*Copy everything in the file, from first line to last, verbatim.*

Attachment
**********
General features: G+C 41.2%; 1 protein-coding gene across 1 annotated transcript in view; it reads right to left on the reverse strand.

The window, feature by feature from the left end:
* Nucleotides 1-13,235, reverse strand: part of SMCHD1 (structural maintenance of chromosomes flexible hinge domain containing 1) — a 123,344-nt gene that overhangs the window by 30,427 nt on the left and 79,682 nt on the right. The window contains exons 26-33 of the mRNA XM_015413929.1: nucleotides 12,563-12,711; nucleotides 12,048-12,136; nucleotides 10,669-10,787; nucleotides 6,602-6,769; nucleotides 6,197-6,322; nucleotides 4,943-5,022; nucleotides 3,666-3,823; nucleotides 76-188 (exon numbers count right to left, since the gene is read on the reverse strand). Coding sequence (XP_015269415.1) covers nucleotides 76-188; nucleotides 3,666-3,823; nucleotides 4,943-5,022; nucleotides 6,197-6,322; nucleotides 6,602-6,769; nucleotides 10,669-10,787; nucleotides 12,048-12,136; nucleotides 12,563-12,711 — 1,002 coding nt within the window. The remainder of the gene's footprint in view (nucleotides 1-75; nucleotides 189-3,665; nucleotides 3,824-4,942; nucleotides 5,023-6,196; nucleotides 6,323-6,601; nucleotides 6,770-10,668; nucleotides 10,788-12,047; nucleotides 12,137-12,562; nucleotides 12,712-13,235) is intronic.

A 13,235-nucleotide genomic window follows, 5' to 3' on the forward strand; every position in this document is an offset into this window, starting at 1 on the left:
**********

General features: G+C 41.2%; 1 protein-coding gene across 1 annotated transcript in view; it reads right to left on the reverse strand.

The window, feature by feature from the left end:
* Nucleotides 1-13,235, reverse strand: part of SMCHD1 (structural maintenance of chromosomes flexible hinge domain containing 1) — a 123,344-nt gene that overhangs the window by 30,427 nt on the left and 79,682 nt on the right. The window contains exons 26-33 of the mRNA XM_015413929.1: nucleotides 12,563-12,711; nucleotides 12,048-12,136; nucleotides 10,669-10,787; nucleotides 6,602-6,769; nucleotides 6,197-6,322; nucleotides 4,943-5,022; nucleotides 3,666-3,823; nucleotides 76-188 (exon numbers count right to left, since the gene is read on the reverse strand). Coding sequence (XP_015269415.1) covers nucleotides 76-188; nucleotides 3,666-3,823; nucleotides 4,943-5,022; nucleotides 6,197-6,322; nucleotides 6,602-6,769; nucleotides 10,669-10,787; nucleotides 12,048-12,136; nucleotides 12,563-12,711 — 1,002 coding nt within the window. The remainder of the gene's footprint in view (nucleotides 1-75; nucleotides 189-3,665; nucleotides 3,824-4,942; nucleotides 5,023-6,196; nucleotides 6,323-6,601; nucleotides 6,770-10,668; nucleotides 10,788-12,047; nucleotides 12,137-12,562; nucleotides 12,712-13,235) is intronic.

A 13,235-nucleotide genomic window follows, 5' to 3' on the forward strand; every position in this document is an offset into this window, starting at 1 on the left: